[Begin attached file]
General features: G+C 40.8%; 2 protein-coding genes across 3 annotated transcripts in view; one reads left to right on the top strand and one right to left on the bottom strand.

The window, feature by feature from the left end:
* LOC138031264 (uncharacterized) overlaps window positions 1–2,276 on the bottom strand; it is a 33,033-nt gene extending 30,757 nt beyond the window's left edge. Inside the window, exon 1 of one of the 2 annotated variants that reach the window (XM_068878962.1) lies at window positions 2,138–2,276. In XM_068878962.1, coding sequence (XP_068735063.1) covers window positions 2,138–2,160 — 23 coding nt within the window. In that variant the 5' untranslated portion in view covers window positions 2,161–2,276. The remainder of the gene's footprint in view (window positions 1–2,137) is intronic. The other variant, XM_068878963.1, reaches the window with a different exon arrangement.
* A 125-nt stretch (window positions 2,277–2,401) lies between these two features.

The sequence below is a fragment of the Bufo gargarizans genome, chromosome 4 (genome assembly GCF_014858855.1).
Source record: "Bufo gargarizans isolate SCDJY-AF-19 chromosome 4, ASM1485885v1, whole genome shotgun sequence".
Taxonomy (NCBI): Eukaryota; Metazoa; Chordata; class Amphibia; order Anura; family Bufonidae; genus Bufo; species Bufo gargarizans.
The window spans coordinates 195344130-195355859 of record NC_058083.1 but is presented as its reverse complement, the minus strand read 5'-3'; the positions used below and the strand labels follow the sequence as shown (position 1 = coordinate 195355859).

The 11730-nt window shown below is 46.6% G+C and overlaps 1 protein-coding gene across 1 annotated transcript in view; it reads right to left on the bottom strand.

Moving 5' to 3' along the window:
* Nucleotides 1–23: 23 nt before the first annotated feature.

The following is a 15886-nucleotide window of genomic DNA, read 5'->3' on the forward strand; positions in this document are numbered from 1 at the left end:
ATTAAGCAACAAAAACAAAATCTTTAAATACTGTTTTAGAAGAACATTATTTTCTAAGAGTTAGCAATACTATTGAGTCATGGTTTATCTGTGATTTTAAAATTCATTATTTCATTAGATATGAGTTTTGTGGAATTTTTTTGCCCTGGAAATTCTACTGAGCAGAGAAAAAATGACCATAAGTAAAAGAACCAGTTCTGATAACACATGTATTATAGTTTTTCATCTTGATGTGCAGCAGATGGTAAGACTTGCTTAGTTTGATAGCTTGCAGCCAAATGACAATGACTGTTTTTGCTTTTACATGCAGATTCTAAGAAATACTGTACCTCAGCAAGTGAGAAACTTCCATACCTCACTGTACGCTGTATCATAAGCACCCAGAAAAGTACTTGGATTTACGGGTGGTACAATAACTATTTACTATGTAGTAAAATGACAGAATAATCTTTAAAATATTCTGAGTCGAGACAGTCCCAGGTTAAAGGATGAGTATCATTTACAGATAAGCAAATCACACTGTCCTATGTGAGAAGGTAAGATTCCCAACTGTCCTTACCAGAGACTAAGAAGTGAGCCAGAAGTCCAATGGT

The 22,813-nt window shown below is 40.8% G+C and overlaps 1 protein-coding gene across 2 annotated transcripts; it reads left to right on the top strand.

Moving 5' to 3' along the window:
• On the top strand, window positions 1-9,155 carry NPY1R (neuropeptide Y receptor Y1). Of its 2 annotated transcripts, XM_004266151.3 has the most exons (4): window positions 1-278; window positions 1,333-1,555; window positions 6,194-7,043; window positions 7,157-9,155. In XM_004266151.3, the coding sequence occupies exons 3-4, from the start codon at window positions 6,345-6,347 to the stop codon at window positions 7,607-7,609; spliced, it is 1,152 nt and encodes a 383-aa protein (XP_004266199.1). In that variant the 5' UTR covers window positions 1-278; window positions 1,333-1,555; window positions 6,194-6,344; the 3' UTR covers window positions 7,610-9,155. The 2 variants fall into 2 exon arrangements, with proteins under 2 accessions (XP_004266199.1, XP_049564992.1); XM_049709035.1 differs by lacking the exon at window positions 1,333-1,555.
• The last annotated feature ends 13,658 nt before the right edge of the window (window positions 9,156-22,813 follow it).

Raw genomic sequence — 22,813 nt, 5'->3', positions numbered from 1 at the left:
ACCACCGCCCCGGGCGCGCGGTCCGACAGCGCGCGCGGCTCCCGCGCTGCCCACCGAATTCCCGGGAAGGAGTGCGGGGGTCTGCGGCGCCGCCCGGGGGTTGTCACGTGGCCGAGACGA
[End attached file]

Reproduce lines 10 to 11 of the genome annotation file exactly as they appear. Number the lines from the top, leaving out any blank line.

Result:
Moving 5' to 3' along the window:
* Nucleotides 1–23: 23 nt before the first annotated feature.